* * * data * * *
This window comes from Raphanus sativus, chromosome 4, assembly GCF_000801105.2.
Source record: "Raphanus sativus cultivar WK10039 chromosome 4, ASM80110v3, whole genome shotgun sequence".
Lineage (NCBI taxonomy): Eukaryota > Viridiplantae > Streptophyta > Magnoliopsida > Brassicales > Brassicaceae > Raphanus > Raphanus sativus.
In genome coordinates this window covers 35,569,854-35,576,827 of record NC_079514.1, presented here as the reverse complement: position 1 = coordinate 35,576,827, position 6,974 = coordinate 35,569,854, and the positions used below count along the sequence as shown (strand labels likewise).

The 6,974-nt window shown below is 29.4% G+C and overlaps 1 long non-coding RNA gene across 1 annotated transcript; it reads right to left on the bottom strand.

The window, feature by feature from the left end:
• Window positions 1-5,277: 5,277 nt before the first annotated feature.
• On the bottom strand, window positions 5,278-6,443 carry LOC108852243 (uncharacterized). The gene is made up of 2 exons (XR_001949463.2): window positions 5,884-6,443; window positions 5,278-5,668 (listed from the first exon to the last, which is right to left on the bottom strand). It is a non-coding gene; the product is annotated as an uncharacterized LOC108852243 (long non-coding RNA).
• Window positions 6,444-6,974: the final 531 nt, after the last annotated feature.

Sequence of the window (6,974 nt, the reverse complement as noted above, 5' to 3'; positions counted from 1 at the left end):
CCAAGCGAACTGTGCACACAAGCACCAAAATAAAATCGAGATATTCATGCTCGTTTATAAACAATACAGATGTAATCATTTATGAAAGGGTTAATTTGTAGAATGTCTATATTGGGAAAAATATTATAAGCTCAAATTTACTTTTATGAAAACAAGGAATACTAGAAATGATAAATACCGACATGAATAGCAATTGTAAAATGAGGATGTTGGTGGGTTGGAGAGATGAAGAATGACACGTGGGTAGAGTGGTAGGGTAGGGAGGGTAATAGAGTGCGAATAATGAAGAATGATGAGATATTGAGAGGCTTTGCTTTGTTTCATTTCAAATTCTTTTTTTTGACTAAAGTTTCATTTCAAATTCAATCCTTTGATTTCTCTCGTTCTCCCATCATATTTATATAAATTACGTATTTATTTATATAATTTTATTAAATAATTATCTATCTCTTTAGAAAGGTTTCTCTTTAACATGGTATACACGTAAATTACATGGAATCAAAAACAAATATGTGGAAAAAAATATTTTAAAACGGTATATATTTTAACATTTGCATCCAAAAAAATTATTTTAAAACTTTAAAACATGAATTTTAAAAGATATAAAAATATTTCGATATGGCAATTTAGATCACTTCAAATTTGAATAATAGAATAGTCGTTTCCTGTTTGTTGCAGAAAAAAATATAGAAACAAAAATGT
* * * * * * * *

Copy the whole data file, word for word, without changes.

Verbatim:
This window comes from Raphanus sativus, chromosome 4, assembly GCF_000801105.2.
Source record: "Raphanus sativus cultivar WK10039 chromosome 4, ASM80110v3, whole genome shotgun sequence".
Lineage (NCBI taxonomy): Eukaryota > Viridiplantae > Streptophyta > Magnoliopsida > Brassicales > Brassicaceae > Raphanus > Raphanus sativus.
In genome coordinates this window covers 35,569,854-35,576,827 of record NC_079514.1, presented here as the reverse complement: position 1 = coordinate 35,576,827, position 6,974 = coordinate 35,569,854, and the positions used below count along the sequence as shown (strand labels likewise).

The 6,974-nt window shown below is 29.4% G+C and overlaps 1 long non-coding RNA gene across 1 annotated transcript; it reads right to left on the bottom strand.

The window, feature by feature from the left end:
• Window positions 1-5,277: 5,277 nt before the first annotated feature.
• On the bottom strand, window positions 5,278-6,443 carry LOC108852243 (uncharacterized). The gene is made up of 2 exons (XR_001949463.2): window positions 5,884-6,443; window positions 5,278-5,668 (listed from the first exon to the last, which is right to left on the bottom strand). It is a non-coding gene; the product is annotated as an uncharacterized LOC108852243 (long non-coding RNA).
• Window positions 6,444-6,974: the final 531 nt, after the last annotated feature.

Sequence of the window (6,974 nt, the reverse complement as noted above, 5' to 3'; positions counted from 1 at the left end):
CCAAGCGAACTGTGCACACAAGCACCAAAATAAAATCGAGATATTCATGCTCGTTTATAAACAATACAGATGTAATCATTTATGAAAGGGTTAATTTGTAGAATGTCTATATTGGGAAAAATATTATAAGCTCAAATTTACTTTTATGAAAACAAGGAATACTAGAAATGATAAATACCGACATGAATAGCAATTGTAAAATGAGGATGTTGGTGGGTTGGAGAGATGAAGAATGACACGTGGGTAGAGTGGTAGGGTAGGGAGGGTAATAGAGTGCGAATAATGAAGAATGATGAGATATTGAGAGGCTTTGCTTTGTTTCATTTCAAATTCTTTTTTTTGACTAAAGTTTCATTTCAAATTCAATCCTTTGATTTCTCTCGTTCTCCCATCATATTTATATAAATTACGTATTTATTTATATAATTTTATTAAATAATTATCTATCTCTTTAGAAAGGTTTCTCTTTAACATGGTATACACGTAAATTACATGGAATCAAAAACAAATATGTGGAAAAAAATATTTTAAAACGGTATATATTTTAACATTTGCATCCAAAAAAATTATTTTAAAACTTTAAAACATGAATTTTAAAAGATATAAAAATATTTCGATATGGCAATTTAGATCACTTCAAATTTGAATAATAGAATAGTCGTTTCCTGTTTGTTGCAGAAAAAAATATAGAAACAAAAATGT